Numbers are a vital part of everyone's life, especially at this time of the year when calculators are broken out and taxes are computed. Few people, however, realize what an achievement our system of numbers represent. Fewer still ever think about how it came about—what in reality necessitated the development of numbers and counting. This ability to unconditionally accept and use our number system underscores the incredible conceptual power it represents. If I asked a layman how numbers came about, his response would most certainly be: "Who cares? They work and that's all I need to know." If I asked a philosopher the same question, although his answer would be more eloquent, it would still fail to miss the significance of numbers. So, why are they so important?
Without getting ahead of myself, numbers are important because they illuminate philosophical processes and form the underpinnings for mathematics. Epistemology is the branch of philosophy that deals with how we know what we know. The procedure of arriving at the concept number illustrates the entire process of concept-formation, an important epistemological function. So, in studying number systems, we are really gaining insight into how reason and our mind operate. Since knowledge of our mind's operations is of inestimable value to our daily life, the more we know about our mind the better. Similarly, before we can learn algebra, calculus, and trigonometry, we must have a thorough understanding of how our number system works. In other words, arithmetic is the foundation of these higher mathematics. We can thus say that understanding how numbers came into being and operate allows us to understand more difficult subjects.
Historically, there have been two schools of thought regarding number theory: formalism and intuitionism. Or: analytic versus synthetic. Or: mind versus body. Or: rationalism versus empiricism. This dichotomy has been the undercurrent of philosophy since the time of Plato and Aristotle. Proponents of the formalist/analytic/mind side of the dichotomy believes that concepts are of the mind only and have no correlation with reality (if they believe there is one). It can take the form that Plato gave it, where acquiring knowledge is a process of remembering, or it can take the form of Immanuel Kant, where acquiring knowledge requires a direct line to the noumenal world and sensory data is of an imperfect likeness of the noumenal called the phenomenal world. All variants, however, share the same essential characteristic: an abandonment of reality.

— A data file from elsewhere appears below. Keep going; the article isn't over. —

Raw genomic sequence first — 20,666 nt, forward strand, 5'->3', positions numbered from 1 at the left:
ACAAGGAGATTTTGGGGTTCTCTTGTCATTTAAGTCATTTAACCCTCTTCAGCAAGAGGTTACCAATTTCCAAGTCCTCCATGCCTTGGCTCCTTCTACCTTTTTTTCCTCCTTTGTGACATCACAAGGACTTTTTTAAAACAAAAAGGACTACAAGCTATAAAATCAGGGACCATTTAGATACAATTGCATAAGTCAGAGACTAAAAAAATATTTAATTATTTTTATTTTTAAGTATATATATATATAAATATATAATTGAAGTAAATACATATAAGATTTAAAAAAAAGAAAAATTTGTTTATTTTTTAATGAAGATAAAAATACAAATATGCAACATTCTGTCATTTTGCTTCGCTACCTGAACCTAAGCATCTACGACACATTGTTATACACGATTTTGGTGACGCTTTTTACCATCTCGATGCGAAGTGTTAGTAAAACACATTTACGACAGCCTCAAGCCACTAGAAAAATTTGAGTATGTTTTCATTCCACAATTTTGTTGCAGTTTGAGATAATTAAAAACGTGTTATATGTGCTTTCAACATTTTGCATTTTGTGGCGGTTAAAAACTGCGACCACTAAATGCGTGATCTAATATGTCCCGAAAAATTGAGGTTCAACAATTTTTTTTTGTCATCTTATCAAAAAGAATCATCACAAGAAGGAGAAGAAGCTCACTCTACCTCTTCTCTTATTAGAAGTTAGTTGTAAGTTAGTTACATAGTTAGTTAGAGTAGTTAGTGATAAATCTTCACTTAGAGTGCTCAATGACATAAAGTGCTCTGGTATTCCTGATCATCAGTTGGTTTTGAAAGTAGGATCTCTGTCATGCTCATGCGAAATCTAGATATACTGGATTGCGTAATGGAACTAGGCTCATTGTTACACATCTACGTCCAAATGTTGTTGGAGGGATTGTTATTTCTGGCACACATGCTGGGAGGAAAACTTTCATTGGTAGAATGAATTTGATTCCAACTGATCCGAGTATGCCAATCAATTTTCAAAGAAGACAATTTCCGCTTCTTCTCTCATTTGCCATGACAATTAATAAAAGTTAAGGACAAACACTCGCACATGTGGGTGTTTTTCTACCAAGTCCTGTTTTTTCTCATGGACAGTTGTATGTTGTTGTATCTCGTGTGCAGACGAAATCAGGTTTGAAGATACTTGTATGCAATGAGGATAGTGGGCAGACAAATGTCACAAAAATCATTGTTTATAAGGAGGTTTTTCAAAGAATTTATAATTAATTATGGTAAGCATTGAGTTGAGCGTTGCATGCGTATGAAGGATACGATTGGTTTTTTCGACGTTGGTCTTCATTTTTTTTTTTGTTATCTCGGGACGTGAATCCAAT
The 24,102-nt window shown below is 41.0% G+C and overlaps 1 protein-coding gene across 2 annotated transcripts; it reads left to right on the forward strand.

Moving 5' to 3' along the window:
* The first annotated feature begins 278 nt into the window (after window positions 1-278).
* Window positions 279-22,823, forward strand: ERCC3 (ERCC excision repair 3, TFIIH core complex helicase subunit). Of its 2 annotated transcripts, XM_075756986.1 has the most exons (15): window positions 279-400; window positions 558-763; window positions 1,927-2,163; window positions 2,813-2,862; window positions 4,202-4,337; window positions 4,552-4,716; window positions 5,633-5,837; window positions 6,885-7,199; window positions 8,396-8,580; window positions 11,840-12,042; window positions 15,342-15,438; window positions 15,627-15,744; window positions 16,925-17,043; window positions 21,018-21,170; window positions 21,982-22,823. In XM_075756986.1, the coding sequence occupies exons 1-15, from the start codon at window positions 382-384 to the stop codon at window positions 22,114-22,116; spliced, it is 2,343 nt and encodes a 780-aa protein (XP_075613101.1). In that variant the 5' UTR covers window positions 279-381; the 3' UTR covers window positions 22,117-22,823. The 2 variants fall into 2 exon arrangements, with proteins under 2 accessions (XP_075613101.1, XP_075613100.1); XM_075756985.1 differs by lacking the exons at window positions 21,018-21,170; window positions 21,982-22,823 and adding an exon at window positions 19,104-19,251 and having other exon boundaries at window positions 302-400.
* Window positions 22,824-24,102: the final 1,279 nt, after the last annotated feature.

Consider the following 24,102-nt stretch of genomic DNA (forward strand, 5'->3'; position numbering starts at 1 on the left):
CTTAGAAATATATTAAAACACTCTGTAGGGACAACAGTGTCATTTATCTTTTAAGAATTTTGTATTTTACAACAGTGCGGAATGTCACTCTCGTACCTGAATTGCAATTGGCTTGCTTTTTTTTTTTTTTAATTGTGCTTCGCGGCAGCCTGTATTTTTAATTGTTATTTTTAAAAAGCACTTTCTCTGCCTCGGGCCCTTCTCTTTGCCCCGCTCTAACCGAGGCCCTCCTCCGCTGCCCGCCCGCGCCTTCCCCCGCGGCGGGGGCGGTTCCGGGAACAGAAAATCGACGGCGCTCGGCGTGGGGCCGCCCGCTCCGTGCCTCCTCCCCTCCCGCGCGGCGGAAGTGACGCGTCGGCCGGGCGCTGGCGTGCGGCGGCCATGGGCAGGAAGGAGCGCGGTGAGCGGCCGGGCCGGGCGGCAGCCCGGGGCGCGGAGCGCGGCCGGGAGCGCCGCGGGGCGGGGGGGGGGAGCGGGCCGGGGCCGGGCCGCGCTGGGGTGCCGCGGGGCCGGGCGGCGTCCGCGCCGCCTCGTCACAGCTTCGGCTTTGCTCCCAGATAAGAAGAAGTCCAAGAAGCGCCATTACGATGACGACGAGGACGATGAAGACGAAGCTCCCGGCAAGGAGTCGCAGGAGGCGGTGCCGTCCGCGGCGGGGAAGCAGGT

In the philosophy of mathematics, the prime exponent of this side of the dichotomy is Gottlieb Frege. He claimed that all arithmetic truths are analytic—that is, they need not refer to facts or observations—and, further, that they only need the fundamental rules of logic for proof, not any sort of first principles of mathematics. He also dispensed with the notion of intuition, saying that because we can rely on the fundamental rules of logic there is no need for a numerical intuitionism. His major achievement in this field, however, was the conception of number as object. Frege thought that was needed was the definition of an object, rather than the definition of the concept of an object. This way he could get to the heart of the object, without having to step through epistemological considerations. He believed that numbers were distinct from any pair of empirically-given objects, but not mental constructs. Thinking about numbers comes from thinking about definitions, definitions of objects. How did this come about? Frege believed that it is only in the context of a sentence that a word has meaning. As Frege said, "we must never try to define the meaning of a word in isolation, but only as it is used in the context of a proposition…." If a word in isolation could be defined, it stands to reason that its referent would be ostensive. So, if we look at the context of the word in a sentence, it is possible to define an object even if it is not possible to point to it. Further, so long as the truth value of any proposition is determinate, the name will serve as defined. As is obvious, Frege has severed any ties that mathematics has to reality. It appears that, under his system, one could go straight up to calculus without ever having to open one's eyes. Where do all these concepts and propositions come from? Who knows? Somewhere. These are the inherent problems of the rationalist systems.
The intuitionist/empiricist/body model takes the reality side of the dichotomy and sloughs the role of the mind. It spurns any sort of logical system, dismissing it as "just abstractions." The only valid sort of knowledge is sense perception; knowledge garnered from the immediate facts presented to the observer. Integrations of percepts, or concepts, are rejected because they are still at least a step away from the perceptual level. The quintessential empiricist is David Hume, who went so far as to question the rising of the sun because it seems to disappear at night. Whatever the details, the essence remains: the abandonment of the mind.